also see this cycle in slasher/horror films. They were "dead"
until Scream came out and addressed everything we all knew
about slasher/horror films. Later films like Sixth Sense,
Blair Witch, and the Ring again redefine the modern horror
genre, or at the very least, give it a new lease on life.
And the remaking of the Texas Chainsaw Massacre comes out
and it is the #1 movie. This, I'm sure, will result in more
slasher films getting the green light. New Line and Dimension
built most of what they are on horror films.
this all have to do with super-hero comics and tradition to
(hell, Alan Moore himself) and those very few other monumental
projects that have hit comic books made not only the audience,
but the creators, take another look at the genre. And that's
a good thing. Books you mention like Ultimate Spider-Man,
Authority, Wildcats, 100 Bullets, Daredevil, are all fantastic.
But calling myself a traditional writer, maybe I see that
as meaning something different than you do. Writing super-heroes,
dealing with super-villains and costumes and powers and subplots,
is to me, traditional. Growing up reading Mark Waid's THE
FLASH, Peter David's THE INCREDIBLE HULK, John Ostrander's
SUICIDE SQUAD and Grant Morrison's ANIMAL MAN influenced me.
On some level, they're all traditional in a sense, but they
skew it. They look at it from a different angle. I try to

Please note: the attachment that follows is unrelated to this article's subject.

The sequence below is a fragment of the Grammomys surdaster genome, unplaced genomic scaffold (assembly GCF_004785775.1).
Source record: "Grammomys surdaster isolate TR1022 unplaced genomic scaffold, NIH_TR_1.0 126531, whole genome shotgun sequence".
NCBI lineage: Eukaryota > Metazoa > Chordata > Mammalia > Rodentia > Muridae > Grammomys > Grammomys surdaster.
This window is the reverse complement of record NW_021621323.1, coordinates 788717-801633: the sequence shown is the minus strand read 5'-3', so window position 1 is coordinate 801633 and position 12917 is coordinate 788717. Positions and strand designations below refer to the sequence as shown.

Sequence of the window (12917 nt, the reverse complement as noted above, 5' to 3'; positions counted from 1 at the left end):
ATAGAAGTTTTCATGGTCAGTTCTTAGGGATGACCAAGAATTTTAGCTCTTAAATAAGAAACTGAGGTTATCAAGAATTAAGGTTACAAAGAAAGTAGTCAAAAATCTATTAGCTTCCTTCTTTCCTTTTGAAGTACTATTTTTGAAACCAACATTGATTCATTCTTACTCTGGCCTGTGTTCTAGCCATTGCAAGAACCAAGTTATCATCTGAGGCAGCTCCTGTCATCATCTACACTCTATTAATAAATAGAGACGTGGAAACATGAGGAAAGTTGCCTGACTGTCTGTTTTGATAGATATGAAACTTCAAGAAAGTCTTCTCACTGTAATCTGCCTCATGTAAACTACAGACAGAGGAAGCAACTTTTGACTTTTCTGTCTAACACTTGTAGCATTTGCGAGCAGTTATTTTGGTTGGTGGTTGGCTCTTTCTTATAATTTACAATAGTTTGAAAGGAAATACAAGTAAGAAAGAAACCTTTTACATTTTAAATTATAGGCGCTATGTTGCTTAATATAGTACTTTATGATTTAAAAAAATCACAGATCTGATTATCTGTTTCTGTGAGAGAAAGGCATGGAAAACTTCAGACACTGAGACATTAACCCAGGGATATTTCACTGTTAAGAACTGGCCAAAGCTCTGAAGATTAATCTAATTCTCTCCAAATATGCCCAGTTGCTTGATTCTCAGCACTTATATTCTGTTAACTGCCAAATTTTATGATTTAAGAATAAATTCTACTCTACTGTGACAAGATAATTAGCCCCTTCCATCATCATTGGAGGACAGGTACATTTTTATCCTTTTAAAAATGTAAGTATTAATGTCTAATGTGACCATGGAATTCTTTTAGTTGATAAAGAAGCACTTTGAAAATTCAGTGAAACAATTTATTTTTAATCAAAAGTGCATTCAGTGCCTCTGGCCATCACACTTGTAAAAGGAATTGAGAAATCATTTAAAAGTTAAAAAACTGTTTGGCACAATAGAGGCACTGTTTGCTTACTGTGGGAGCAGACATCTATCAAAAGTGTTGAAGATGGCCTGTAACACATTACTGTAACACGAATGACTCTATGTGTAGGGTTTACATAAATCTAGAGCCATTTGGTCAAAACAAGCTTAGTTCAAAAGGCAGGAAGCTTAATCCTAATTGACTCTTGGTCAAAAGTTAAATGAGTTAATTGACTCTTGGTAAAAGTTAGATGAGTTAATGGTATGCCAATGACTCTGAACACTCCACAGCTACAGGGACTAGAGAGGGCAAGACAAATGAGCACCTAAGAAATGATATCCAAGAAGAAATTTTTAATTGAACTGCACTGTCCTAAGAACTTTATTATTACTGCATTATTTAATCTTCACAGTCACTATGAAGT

do that with the work I do. But at the same time, this is
a comic book. It's not a movie or a television show, it's
a comic. So let's wear costumes, let's use villains and the
history of the universe. That's just my personal preference
of working on super-hero books. That's what I like to do.
Others disagree and that's fine. That's why diversity among
comics is so great. Also, I would rather write a monthly book
than a mini-series for these reasons. I like the monthly format.
the biggest challenge with super-hero books today, that creators
may have not had twenty years ago, was that the audience is
staying with comics. They've read hundreds and hundreds of
super-hero books. They've seen Batman kick Joker's ass seventy
times and Spider-Man almost kill Green Goblin fifty times.
How do you make that interesting for both the new and older
reader? Capturing both audiences is the trick. Ultimate Spider-Man
has done it, deservedly so. That's the main objective of Teen
Titans, JSA, The Flash, etc. To be accessible, but at the
same time show them something new about the characters or
concepts. It's really a juggling act, but it's vital if we
want to keep the audience and have it grow. It's also vital
to have new concepts like Runaways and Arrowsmith - two of
the best books out there -- and imprints like Vertigo, but
you can't ignore the fact that the DC and Marvel characters
are well-known. For many they were a doorway into other books
like Vertigo, Wildstorm, etc. and that's great. Let's keep
using them as that.
end, I don't care how people get into comics or what they
read, as long as they are there. I fill a certain niche that
I enjoy right now so that's what I'm doing.
the Flash, I don't want to get into it too much, because the
arc will itself, but for me, the Flash has always been THE
super-hero book. From the introduction to DC's Silver Age
to Mark Waid bringing fun back to super-heroes after years
of "realism" to Grant doing his run on the Flash during his
rebirth of JLA to Scott and I saying, "Hey, it's okay to have
a Rogues Gallery!" -- the Flash has always grabbed hold of
what super-heroes are. Ignition plays with the trends of today,
and celebrates the super-heroics of yesterday and tomorrow.